What will happen to Ukrainian military hardware?

In addition to the servicemen, there is quite a large number of pieces of Ukrainian military hardware left in Crimea. These include, according to various estimates, at least 30 warships and auxiliary vessels, some 150 APCs and 50 tanks, 60 MiG-29 fighters and L-39 trainer aircraft, about 20 helicopters, some 60 S-300 surface-to-air missile systems, and about 40 Buk-M1 and Tor medium- and short-range surface-to-air missile systems as well as coastal defense systems… It is hard to say whether all this "legacy" will be of use to the Russian Armed Forces.

Ukrainian armaments and military hardware, including those deployed in Crimea, have not been upgraded or replaced for the past 20 years. According to Ukrainian military pilots themselves, out of the 40 MiG-29 fighters based on the Belbek airbase outside Sevastopol, only five are still flightworthy.

The condition of Ukrainian naval and auxiliary ships is another story. At the moment, most of these vessels are trapped in Sevastopol’s bays. For instance, exit from Strelets Bay is hindered by a pontoon and booms that are blocking the corvettes Ternopol and Lutsk, the command and control ship Slavutich and Ukraine's only submarine, Zaporozhye.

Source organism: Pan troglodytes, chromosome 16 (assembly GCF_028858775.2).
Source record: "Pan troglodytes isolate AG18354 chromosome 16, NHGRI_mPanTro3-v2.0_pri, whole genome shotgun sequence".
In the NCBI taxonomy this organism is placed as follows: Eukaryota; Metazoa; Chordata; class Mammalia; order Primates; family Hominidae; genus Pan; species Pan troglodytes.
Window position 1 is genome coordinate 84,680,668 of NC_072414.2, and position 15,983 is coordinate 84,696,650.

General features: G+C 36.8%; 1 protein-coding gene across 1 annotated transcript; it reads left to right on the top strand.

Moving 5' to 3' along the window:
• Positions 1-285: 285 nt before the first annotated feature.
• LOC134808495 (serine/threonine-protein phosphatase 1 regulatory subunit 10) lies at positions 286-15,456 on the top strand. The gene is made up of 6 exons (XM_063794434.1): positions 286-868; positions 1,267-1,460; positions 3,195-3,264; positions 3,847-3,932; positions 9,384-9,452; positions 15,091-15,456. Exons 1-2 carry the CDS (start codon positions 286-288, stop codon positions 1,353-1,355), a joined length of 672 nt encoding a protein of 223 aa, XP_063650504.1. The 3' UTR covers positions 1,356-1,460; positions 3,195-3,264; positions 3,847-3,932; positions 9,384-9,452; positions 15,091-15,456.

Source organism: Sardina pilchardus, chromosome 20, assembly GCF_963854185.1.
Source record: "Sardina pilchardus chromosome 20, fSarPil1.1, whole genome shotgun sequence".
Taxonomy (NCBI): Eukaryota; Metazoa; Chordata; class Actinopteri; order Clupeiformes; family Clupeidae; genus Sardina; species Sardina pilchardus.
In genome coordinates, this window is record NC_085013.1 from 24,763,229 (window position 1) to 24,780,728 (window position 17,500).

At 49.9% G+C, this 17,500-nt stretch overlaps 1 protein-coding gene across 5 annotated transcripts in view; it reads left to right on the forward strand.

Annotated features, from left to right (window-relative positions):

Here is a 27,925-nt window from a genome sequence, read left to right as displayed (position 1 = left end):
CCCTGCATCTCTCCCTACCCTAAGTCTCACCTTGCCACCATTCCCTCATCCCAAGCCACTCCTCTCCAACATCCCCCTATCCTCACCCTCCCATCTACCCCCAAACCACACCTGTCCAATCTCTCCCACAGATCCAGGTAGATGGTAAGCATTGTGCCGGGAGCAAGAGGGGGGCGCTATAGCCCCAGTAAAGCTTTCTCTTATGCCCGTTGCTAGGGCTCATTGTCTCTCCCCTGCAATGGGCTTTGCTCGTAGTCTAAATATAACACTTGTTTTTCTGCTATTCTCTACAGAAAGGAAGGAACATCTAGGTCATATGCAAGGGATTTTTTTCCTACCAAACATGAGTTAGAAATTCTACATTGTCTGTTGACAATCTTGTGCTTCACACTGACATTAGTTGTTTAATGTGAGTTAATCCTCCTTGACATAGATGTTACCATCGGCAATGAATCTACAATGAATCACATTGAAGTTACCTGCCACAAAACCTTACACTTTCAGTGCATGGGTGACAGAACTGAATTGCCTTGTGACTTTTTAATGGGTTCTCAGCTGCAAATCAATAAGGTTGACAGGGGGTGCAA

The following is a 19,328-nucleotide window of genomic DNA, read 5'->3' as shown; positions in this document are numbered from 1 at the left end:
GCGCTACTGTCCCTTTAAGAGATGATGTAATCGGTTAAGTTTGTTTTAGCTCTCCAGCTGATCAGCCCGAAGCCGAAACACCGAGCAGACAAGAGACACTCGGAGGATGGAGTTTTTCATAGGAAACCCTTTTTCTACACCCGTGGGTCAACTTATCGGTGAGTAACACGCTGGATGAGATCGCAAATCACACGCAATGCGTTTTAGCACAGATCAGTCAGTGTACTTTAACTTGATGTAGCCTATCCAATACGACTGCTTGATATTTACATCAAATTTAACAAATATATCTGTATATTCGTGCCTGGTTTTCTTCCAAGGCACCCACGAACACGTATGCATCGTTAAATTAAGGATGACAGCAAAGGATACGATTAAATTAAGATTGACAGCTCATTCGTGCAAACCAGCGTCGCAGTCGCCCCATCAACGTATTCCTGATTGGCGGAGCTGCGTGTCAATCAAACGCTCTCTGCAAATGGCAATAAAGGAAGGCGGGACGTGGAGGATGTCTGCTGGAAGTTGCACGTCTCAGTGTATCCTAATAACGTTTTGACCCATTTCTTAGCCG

A number of ships are moored at the Yuzhnaya naval base on Lake Donuzlav near Yevpatoria, meanwhile. These include the large amphibious ship Konstantin Olshansky, the medium landing ship Kirovograd, the corvette Vinnitsa, the transport ship Gorlovka, the minesweepers Chernigov and Cherkassy, the harbor minesweeper Genichensk, and a dozen more vessels. They cannot reach open sea since their path is obstructed by two old ships that have been deliberately sunk to block passage.